Unlike his father Josiah who used his position as king to honor the Lord and help the people of Judah, Jehoiakim was all about himself. Even though he was under the thumb of the Egyptians, he still wielded what power he had to enslave his own people as workers to build himself a grander palace. Through the prophet Jeremiah, the Lord sent a message to the self-absorbed Jehoiakim:
“What sorrow awaits Jehoiakim, who builds his palace with forced labor. He builds injustice into its walls, for he makes his neighbors work for nothing. He does not pay them for their labor. He says, ‘I will build a magnificent palace with huge rooms and many windows. I will panel it throughout with fragrant cedar and paint it a lovely red.’ But a beautiful cedar palace does not make a great king!
Your father, Josiah, also had plenty to eat and drink. But he was just and right in all his dealings. That is why God blessed him. He gave justice and help to the poor and needy, and everything went well for him. Isn’t that what it means to know Me?” (Jeremiah 22:13-16).
“Isn’t that what it means to know Me?” Josiah may have made a big mistake in going out to fight against the Egyptians, but the rest of his life was spent in faithful service to the Lord. “He was just and right.” “He gave justice and help to the poor and needy.” And what were the results of these actions? “God blessed him.” “Everything went well for him.” The proof that Josiah truly knew the Lord was in the way he treated other people. And the way Josiah treated other people aligned him to receive God’s blessings.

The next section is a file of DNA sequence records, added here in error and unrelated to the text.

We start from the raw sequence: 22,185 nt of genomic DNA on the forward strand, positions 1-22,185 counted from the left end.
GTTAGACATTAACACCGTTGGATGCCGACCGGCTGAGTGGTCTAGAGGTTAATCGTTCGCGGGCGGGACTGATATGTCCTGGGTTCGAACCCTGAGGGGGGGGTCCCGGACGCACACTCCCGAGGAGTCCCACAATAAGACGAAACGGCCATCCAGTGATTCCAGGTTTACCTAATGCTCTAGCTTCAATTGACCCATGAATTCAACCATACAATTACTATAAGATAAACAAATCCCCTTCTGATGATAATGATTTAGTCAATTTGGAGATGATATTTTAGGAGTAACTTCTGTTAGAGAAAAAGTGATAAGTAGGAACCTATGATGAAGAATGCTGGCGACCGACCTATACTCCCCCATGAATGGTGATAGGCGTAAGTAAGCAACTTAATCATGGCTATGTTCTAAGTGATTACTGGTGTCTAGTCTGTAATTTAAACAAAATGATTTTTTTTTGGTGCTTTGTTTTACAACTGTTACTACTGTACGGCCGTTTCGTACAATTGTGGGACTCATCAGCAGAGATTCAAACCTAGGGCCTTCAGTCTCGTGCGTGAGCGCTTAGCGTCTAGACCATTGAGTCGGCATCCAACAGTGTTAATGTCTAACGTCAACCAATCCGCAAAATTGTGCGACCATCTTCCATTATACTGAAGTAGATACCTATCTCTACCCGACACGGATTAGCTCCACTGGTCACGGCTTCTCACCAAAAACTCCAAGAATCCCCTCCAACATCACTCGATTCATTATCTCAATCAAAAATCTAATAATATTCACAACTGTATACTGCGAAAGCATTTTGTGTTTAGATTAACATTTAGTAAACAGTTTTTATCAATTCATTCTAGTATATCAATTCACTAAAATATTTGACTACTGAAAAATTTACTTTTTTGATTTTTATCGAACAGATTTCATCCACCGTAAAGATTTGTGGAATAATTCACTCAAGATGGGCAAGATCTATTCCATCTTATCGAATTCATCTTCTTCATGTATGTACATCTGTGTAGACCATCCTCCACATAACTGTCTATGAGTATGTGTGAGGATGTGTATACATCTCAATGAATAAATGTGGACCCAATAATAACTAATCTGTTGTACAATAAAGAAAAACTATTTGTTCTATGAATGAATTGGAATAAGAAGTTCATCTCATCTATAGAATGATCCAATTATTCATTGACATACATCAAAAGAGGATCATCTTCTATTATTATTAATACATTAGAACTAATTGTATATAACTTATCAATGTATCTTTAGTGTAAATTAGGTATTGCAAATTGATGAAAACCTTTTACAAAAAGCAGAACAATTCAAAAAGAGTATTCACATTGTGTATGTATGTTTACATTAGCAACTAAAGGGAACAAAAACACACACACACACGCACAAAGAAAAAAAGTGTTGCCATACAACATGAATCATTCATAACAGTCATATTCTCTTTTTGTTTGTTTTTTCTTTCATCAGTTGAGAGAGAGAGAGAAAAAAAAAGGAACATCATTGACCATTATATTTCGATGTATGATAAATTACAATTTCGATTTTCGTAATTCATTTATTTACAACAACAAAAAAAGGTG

The Lord’s message through Jeremiah continued: “‘But you! You have eyes only for greed and dishonesty! You murder the innocent, oppress the poor, and reign ruthlessly.’ Therefore, this is what the Lord says about Jehoiakim, son of King Josiah: ‘The people will not mourn for him, crying to one another, ‘Alas, my brother! Alas, my sister!’ His subjects will not mourn for him, crying, ‘Alas, our master is dead! Alas, his splendor is gone!’ He will be buried like a dead donkey – dragged out of Jerusalem and dumped outside the gates!” (Jeremiah 22:17-19).
Suffice it to say the people of Judah wouldn’t miss having Jehoiakim as their king. So how did Jehoiakim leave the throne?
“King Nebuchadnezzar of Babylon came to Jerusalem and captured it, and he bound Jehoiakim in bronze chains and led him away to Babylon” (II Chronicles 36:6).
From a puppet ruler under the Egyptians, Jehoiakim descends to the level of prisoner in the hands of the Babylonians. In his eleven years of rule, he’d left quite a mark on the land – or more correctly, quite a scar. Jehoiakim’s track record was as appalling as his end.
“Live so that when the final summons comes you will leave something more behind you than an epitaph on a tombstone or an obituary in a newspaper.” (Billy Sunday)
Copyright © 2013
Judy Woodward Bates